Physical and Chemical Properties of Group 18 Elements
Elements in Group 18 of the Periodic Table are:
Helium, Neon, Argon, Krypton, Xenon, Radon
These elements are known as noble gases.
Physical properties of noble gases
1. Table shows some physical properties of Group 18 elements.
|Atomic radius (nm)||0.050||0.070||0.094||0.109||0.130||–|
|Melting point (°C)||-272||-249||-189||-157||-112||-71|
|Boiling point (°C)||-269||-246||-185||-152||-107||-62|
|Density (g dm-3)||0,18||0.84||1.66||3.73||5.89||9.73|
2. Atomic radius (atomic size)
- The atomic radii (atomic sizes) of noble gases increase when going down Group 18 from helium to radon.
- This is because the number of shells occupied with electrons increases when going down the group.
3. Melting and boiling points
- All noble gases have very low melting and boiling points. They exist as gases at room temperature and pressure.
- This is because noble gases consist of single atoms (monoatomic molecules) held together by weak van der Waals forces of attraction.
- Only a small amount of heat energy is required to overcome the weak interatomic forces of attraction during melting and boiling.
Trend of change down the group
- The melting and boiling points of noble gases increase when going down Group 18.
- This is because the atomic sizes of the noble gases increase when going down the group from helium to radon, thus the van der Waals forces of attraction between the atoms become stronger.
- Hence, more heat energy is required to overcome the stronger interatomic forces of attraction during melting and boiling.
- All noble gases have very low densities.
- The densites of noble gases increase when going down Group 18.
All noble gases are colourless gases which are insoluble in water.
6. Electrical and heat conductivity
- All noble gases cannot conduct electricity.
- All noble gases are poor conductors of heat.
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Unreactive (Inert) properties of noble gases
Table shows the electron arrangements of the atoms of noble gases.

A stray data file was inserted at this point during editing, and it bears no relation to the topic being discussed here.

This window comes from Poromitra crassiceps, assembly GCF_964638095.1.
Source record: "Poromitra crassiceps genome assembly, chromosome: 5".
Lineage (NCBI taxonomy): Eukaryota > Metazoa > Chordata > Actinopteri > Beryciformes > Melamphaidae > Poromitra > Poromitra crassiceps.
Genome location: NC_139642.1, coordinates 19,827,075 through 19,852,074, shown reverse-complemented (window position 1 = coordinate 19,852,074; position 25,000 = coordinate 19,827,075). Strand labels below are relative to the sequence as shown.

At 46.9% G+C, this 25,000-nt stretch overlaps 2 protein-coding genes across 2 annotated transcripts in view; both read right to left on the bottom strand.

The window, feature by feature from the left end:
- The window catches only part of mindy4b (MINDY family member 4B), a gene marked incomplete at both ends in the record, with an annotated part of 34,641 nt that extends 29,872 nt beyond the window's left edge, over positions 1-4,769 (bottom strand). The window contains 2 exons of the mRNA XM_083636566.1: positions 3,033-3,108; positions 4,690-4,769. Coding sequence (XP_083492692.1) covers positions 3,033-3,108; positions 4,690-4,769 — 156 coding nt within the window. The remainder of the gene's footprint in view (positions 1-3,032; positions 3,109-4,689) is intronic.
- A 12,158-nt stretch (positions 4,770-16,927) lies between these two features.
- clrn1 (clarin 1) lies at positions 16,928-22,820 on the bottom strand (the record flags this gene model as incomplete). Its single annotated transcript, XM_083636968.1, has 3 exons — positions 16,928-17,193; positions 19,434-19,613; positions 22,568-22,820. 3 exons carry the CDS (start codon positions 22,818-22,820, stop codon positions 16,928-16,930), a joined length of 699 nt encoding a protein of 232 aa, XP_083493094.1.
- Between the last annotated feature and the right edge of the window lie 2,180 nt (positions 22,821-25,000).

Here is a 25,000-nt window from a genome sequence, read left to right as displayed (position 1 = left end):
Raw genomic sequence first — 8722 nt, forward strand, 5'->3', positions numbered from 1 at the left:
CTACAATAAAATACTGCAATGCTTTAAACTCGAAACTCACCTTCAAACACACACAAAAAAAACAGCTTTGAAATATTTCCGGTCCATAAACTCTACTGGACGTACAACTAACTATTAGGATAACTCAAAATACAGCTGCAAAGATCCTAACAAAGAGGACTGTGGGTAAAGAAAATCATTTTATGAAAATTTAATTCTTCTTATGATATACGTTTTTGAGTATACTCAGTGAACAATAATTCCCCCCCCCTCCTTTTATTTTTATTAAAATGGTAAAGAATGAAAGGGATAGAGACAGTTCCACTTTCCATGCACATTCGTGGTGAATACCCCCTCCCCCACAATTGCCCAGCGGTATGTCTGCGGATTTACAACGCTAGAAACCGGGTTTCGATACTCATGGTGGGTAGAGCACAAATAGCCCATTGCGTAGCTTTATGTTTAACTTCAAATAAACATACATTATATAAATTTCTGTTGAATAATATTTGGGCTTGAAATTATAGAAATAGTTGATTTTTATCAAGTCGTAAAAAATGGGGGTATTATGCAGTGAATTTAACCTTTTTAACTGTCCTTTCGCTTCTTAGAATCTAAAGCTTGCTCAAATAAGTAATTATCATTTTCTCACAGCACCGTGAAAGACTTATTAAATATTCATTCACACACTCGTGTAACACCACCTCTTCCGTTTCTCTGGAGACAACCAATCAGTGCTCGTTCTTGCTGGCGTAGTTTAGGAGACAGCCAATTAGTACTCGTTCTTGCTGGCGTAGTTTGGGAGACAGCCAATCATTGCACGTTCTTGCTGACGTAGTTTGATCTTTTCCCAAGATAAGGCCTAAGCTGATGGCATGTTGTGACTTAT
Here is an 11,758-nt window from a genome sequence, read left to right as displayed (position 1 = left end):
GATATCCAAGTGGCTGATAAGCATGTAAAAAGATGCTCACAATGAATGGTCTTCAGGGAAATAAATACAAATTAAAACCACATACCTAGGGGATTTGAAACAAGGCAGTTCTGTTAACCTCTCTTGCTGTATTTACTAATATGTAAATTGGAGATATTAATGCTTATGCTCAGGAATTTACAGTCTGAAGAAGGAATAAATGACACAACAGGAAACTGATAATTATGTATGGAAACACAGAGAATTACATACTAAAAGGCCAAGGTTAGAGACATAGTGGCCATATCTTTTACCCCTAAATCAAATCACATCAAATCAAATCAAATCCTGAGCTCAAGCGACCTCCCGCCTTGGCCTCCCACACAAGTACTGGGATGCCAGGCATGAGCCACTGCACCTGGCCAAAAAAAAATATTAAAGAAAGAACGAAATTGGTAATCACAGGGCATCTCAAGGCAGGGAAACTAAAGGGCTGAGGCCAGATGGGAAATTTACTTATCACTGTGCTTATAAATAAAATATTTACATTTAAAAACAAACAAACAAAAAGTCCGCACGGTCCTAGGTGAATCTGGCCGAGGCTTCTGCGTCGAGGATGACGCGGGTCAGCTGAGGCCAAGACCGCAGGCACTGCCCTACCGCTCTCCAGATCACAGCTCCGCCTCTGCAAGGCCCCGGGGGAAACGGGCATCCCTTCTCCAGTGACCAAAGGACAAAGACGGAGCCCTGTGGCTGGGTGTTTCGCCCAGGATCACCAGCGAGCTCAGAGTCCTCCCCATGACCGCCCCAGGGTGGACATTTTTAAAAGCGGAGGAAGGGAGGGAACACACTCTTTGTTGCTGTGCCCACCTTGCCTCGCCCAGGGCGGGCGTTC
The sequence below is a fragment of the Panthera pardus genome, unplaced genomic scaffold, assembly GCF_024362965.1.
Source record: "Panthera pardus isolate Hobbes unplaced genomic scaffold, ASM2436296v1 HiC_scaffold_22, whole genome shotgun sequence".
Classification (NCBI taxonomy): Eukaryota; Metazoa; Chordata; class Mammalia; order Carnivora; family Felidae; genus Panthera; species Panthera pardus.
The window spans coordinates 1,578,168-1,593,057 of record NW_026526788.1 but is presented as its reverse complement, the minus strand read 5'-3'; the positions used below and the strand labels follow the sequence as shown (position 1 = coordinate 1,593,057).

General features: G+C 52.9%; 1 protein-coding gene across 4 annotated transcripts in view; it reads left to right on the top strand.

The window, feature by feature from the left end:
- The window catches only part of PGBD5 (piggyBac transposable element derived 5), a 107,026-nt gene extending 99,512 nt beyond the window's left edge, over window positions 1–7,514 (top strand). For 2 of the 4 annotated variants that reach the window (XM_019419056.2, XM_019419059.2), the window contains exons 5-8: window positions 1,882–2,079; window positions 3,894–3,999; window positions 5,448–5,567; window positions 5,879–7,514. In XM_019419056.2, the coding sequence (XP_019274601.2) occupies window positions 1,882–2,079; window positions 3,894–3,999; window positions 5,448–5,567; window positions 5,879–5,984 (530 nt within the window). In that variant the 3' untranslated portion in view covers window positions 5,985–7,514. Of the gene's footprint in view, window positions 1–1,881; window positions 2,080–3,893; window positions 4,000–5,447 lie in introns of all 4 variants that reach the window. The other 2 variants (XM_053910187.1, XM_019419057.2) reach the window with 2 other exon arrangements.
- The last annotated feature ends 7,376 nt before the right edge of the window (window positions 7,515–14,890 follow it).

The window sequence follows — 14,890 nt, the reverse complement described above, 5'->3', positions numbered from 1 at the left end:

- Each helium atom has only 2 electrons in one filled electron shell.
This electron arrangement is known as the duplet electron arrangement.
- The outermost shells of the atoms of the other noble gases have 8 electrons.
This electron arrangement is known as the octet electron arrangement.
- The duplet electron arrangement of helium and the octet electron arrangement of the other noble gases are very stable.
- Hence, atoms of noble gases do not release electrons, accept electrons or share electrons among each other or with atoms of other elements.
- Thus, noble gases exist as monatomic molecules and do not react with the other elements or compounds. This means that noble gases are inert chemically or chemically unreactive.
Uses of Group 18 elements
- The inert property of noble gases enable them to be used in various fields in our daily life.
- Helium, neon and argon are the most commonly used noble gases.
- To fill weather balloons and airships.
This is because helium gas is very light and non-flammable (unreactive).
Hydrogen, the lightest gas, is not used for the above purposes because it is flammable.
- A mixture of 80% helium and 20% oxygen is used as an artificial atmosphere for divers.
Helium is used in preference to nitrogen because helium is less soluble than nitrogen in the blood. Nitrogen can cause a decompression sickness called bends’.
- Used in thermometers to measure very low temperatures
- Used as a protective atmosphere for growing crystals of silicon and germanium.
Silicon and germanium are used to make microchips.
- Used to fill advertising light bulbs. These bulbs can light up advertisement boards with a reddish-orange colour.
- Small neon lamps are widely used as indicator lights to show that a circuit is ‘on’.
- Used to fill electric bulbs.
This is because argon is chemically inert. Thus, the hot tungsten filament in the bulb does not react with it. As a result, argon gas prevents the tungsten filament from being oxidised.
- Used to provide an inert atmosphere for welding.
This is because argon gas prevents the hot metals from reacting with oxygen in the air.
- Argon is used as a carrier gas in liquid-gas chromatography because it is unreactive.
- Used to fill high speed photographic flash lamps.
- Used in lasers to repair the retina of the eye.
- Used in electron tubes and stroboscopic lamps.
- Used in bubble chambers.
- Used to treat cancer because it is radioactive.